We need more research into what is going on here. We need to be able to identify people who may attempt suicide or feel suicidal after transition so we can help them.

Why didn’t surgery improve the mental well-being of the patients?

We don’t know and we need more research to answer this question. However, here are a few possibilities:

Possibility #1 – Return to regular life

In their discussion, the authors suggest that there might be an initial euphoria after beginning hormones that wears off later on. In addition, after surgery, people might be “again confronted with stigma and other burdens.”

In other words, the improvement after hormone therapy is higher than the improvement will be in the end. There is still an improvement later on, but the initial level of euphoria isn’t going to last. If this is true, it would be important information for people who are transitioning so that they don’t have false expectations of what life will be like after transition is complete.

Possibility #2 – Surgery is not the best treatment for everyone

The authors also suggest that further studies should look at exploring the idea that some patients might want hormones without surgery.

It may be that surgery is not the best treatment for everyone with gender dysphoria. Perhaps some people would have been better off with just hormone therapy.

Previous studies have found that about 3% of people who have had genital surgery regret it, so we would expect one or two people out of 50 to regret their surgery. Perhaps they are depressed and this affects the group average.

Possiblity #3 – Effects of surgery

It is also possible that some people had post-surgical depression and that this affected the results.

Perhaps some people were still recovering from surgery and did not feel well (the study included people 1 to 12 months after surgery). In particular, this might lead to the increase in sleeping problems found in the study.

Perhaps some people were dealing with complications of surgery.

Perhaps the hormonal changes after surgery affected people’s moods.

Possibility #4 – People were already happy

On the other hand, perhaps by the time people get surgery, they are already happy due to counseling, hormones, and social transition.

Perhaps if people had been forced to stop with hormone therapy alone, they would have become unhappy.  As the authors point out, it may have made a difference that they knew they were going to be able to get surgery.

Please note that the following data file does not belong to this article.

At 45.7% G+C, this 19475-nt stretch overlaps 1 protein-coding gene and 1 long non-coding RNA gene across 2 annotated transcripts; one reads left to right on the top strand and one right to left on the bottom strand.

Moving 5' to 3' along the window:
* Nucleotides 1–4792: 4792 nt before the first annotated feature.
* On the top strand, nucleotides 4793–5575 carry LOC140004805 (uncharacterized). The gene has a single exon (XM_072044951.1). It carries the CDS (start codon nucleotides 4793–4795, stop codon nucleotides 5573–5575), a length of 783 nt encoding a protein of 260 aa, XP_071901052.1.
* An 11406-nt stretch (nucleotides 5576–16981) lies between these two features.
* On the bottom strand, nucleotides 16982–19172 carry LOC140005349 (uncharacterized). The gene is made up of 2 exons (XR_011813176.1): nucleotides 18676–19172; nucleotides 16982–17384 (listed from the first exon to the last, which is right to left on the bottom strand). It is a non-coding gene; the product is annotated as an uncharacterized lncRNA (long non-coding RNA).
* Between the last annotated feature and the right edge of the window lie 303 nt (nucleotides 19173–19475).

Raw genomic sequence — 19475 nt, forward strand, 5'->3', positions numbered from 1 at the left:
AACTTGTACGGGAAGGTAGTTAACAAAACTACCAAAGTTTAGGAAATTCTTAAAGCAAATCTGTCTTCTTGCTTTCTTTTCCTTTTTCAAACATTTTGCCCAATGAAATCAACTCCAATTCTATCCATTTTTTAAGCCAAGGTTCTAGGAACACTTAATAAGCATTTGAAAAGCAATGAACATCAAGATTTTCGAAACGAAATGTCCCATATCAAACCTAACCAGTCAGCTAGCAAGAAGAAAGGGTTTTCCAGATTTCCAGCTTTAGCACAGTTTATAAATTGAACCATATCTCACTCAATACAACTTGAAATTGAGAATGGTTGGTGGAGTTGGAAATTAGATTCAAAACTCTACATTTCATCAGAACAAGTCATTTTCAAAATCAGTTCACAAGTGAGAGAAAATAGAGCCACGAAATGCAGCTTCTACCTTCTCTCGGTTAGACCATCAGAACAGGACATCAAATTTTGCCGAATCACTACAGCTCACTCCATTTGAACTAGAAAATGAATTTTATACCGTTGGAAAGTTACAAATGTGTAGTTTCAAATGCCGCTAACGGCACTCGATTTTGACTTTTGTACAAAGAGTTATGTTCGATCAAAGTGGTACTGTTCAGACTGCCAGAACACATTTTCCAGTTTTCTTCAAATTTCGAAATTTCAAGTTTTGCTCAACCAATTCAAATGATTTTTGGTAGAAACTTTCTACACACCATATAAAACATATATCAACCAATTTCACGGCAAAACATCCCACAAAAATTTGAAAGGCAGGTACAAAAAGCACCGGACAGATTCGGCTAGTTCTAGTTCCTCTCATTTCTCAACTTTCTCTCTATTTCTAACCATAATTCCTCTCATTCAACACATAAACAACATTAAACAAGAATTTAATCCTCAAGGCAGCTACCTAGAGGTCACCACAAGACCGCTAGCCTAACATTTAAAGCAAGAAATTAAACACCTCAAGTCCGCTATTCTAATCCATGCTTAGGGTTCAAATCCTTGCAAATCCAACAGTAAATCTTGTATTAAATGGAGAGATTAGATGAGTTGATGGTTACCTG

Possibility #5 – Surgery doesn’t affect mental health

It may simply be that surgery does not improve mental health. At this point, we do not have proof that it does.

In the end, we just don’t know.

Further studies are needed to determine if surgery is helpful and who should get it. Perhaps the authors of this study can use the data they already have to address this question.

 

* Data on this patient was not included in the study.

Original Source:

Effects of different steps in gender reassignment therapy on psychopathology: a prospective study of persons with a gender identity disorder by Gunter Heylens, Charlotte Verroken, Sanne De Cock, Guy T’Sjoen, Griet De Cuypere in J Sex Med 2014 Jan 28;11(1):119-26. Epub 2013 Dec 28.

 

Questions about the data on suicide attempts:

The authors talk about the prevalence of suicide attempts before and after transition, but they don’t talk about the time periods they are looking at. The authors say that the prevalence of suicide attempts was unchanged, but they don’t explain when the suicide attempts took place before treatment. It makes a big difference if they are comparing three years before transition to three years afterward or if they are comparing a lifetime before transition to the average 3 year follow-up period – a follow-up that took place 1-12 months after surgery.

In addition, the actual data on suicide attempts is confusing. In Table 3, the authors list the prevalence of suicide attempts as 9.4% at presentation and 9.3% at follow-up. However, in their discussion they say the suicide attempt percentages were 10.9% initially and 9.8% at follow-up.

Looking at Table 3,  there were 5 attempts in a group of 54 people which would give a percentage of 9.26%, a number that doesn’t match either of the ones given by the authors. In addition, there were 4 attempts in a group of 42 people which would give 9.52%, another number that doesn’t match.

The percentage they gave at baseline in Table 3 seems to be 5 out of 53 people, while the percentage at follow-up seems to be 4 out of 43. Perhaps one of the 54 people didn’t answer the question on suicide attempts in the first set of questionnaires. But where does the additional person come from in the second set of questionnaires? If they are including the person who committed suicide in the suicide attempts, wouldn’t the number of people used to calculate the percentage before treatment be 54 or 55, not 53?

None of this explains why they would list different numbers in their discussion. Perhaps there were some suicide attempts by the same person that were included in one set of numbers but not the others? The table talks about the prevalence of suicide attempts while the discussion talks about the percentage.

It would have been helpful if they had clarified this.